Posted Dec 18, 2012 05:13 pm CST
A Kentucky lawyer who wanted to work in the administrative office of the United States Courts in Washington, D.C., was summarily rejected when she applied because she doesn’t live in the nation’s capital or its suburbs.
That was a violation of her constitutional right to travel, argued Malla Pollack, at first in an administrative complaint and, when that was rejected, in a federal lawsuit against the individuals, in their official capacity, who are in charge of the office. A federal district court granted the defendants’ motion to dismiss, agreeing that sovereign immunity precluded the lawsuit. But on Friday the U.S. Court of Appeals for the D.C Circuit revived Pollack’s suit, explaining in a Friday opinion (PDF) that her claim for injunctive relief based on alleged unconstitutional conduct by sovereign officers is not barred by sovereign immunity.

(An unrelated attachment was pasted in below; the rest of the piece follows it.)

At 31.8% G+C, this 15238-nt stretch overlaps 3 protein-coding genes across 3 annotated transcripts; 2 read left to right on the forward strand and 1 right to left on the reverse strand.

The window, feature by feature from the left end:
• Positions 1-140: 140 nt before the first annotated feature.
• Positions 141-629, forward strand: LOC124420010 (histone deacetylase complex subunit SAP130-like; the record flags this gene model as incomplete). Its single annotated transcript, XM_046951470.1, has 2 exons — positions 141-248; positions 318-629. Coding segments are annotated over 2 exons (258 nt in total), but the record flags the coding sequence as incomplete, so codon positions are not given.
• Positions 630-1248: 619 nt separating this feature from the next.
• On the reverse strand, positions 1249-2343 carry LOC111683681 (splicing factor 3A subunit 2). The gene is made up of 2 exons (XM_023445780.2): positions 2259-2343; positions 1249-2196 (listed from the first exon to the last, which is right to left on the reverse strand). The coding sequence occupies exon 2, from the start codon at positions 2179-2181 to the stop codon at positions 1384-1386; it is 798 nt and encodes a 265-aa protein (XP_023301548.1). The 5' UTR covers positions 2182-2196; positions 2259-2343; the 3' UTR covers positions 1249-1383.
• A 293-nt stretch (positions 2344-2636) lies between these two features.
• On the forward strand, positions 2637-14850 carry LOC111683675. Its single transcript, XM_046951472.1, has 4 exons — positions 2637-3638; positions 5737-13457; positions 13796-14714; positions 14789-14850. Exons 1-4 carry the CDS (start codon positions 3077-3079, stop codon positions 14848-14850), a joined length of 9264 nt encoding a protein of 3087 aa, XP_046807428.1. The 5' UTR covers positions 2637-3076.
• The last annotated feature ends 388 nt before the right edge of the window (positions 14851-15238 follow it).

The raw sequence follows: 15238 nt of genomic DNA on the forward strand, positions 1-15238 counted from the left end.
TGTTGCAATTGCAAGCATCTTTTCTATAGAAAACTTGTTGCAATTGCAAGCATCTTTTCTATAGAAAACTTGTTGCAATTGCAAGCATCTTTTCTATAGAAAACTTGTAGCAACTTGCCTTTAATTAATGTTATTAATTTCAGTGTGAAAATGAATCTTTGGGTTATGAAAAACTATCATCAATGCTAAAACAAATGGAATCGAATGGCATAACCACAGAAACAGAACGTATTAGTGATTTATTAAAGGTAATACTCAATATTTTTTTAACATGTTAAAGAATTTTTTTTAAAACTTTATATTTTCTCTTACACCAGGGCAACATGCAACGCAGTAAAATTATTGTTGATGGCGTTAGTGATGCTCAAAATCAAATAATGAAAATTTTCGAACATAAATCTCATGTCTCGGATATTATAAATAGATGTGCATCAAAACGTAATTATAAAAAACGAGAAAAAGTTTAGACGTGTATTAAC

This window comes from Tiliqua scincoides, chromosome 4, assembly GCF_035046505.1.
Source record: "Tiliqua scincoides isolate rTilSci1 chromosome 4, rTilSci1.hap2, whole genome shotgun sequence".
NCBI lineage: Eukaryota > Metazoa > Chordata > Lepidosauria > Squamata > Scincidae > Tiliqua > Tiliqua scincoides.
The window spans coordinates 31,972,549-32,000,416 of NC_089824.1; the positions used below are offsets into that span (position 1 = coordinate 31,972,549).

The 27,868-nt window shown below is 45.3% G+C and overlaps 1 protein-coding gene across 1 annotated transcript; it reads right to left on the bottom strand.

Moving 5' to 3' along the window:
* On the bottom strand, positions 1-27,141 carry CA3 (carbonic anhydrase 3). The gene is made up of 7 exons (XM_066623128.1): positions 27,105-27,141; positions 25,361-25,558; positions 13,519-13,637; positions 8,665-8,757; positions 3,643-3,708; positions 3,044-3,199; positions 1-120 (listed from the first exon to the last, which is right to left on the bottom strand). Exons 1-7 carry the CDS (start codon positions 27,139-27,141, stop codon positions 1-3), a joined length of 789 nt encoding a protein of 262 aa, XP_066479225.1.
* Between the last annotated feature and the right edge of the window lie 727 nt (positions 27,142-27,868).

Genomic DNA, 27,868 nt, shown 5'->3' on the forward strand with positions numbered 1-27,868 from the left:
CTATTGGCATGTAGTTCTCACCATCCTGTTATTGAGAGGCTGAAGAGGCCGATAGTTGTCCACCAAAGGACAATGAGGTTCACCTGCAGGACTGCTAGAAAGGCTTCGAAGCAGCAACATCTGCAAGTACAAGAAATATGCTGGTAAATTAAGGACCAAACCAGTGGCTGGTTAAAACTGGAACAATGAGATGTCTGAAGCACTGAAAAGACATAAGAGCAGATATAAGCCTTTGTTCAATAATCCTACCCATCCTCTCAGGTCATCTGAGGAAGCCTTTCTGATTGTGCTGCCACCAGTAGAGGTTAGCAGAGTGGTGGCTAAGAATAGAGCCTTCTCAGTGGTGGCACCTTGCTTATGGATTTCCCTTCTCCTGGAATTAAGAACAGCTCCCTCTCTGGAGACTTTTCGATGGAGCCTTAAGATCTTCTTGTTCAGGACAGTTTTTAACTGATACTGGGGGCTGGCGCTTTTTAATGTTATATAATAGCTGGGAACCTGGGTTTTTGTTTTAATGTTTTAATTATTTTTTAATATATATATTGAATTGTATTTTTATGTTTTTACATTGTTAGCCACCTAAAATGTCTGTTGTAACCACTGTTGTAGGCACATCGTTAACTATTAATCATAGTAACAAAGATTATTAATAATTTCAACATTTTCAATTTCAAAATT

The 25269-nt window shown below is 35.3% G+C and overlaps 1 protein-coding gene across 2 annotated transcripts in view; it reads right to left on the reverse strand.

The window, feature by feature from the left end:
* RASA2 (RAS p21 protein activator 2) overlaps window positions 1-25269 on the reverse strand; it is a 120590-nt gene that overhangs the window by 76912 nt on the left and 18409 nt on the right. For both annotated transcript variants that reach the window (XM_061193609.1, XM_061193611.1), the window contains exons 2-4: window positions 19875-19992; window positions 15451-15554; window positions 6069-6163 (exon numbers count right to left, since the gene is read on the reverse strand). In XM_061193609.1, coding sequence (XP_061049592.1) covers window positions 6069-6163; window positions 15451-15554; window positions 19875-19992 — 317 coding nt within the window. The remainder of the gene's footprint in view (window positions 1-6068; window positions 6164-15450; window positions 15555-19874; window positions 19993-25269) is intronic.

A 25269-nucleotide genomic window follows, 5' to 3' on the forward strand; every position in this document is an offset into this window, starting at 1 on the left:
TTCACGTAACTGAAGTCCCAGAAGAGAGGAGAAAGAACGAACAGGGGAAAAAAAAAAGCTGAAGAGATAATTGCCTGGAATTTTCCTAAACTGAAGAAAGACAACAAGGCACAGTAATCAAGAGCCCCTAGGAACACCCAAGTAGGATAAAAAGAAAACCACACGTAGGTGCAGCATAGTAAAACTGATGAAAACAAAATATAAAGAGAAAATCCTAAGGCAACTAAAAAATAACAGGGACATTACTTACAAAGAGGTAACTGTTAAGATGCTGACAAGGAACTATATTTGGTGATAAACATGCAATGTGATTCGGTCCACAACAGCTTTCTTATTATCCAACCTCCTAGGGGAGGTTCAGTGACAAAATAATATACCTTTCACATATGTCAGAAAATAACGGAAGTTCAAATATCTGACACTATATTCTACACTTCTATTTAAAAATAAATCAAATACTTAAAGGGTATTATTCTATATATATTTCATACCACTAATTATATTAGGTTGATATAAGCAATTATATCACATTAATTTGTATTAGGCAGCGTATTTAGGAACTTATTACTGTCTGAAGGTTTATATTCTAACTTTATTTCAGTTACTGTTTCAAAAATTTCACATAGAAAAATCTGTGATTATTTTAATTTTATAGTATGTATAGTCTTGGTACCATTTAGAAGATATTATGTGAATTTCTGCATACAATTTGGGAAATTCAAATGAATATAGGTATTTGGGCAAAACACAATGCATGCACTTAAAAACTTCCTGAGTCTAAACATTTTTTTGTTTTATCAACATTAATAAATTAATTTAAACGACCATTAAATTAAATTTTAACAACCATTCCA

The appeals court offered no opinion concerning another potential basis for a motion to dismiss, which will likely be addressed on remand—whether the United States Courts Personnel Act of 1990 shows that Congress intended to preclude claims like Pollack’s from being brought. It likewise did not reach the merits of Pollack’s complaint and determine that she has a constitutional right to travel that is applicable to her case.
Pollack represented herself pro se in the appeal.
Hat tip: Legal Profession Blog.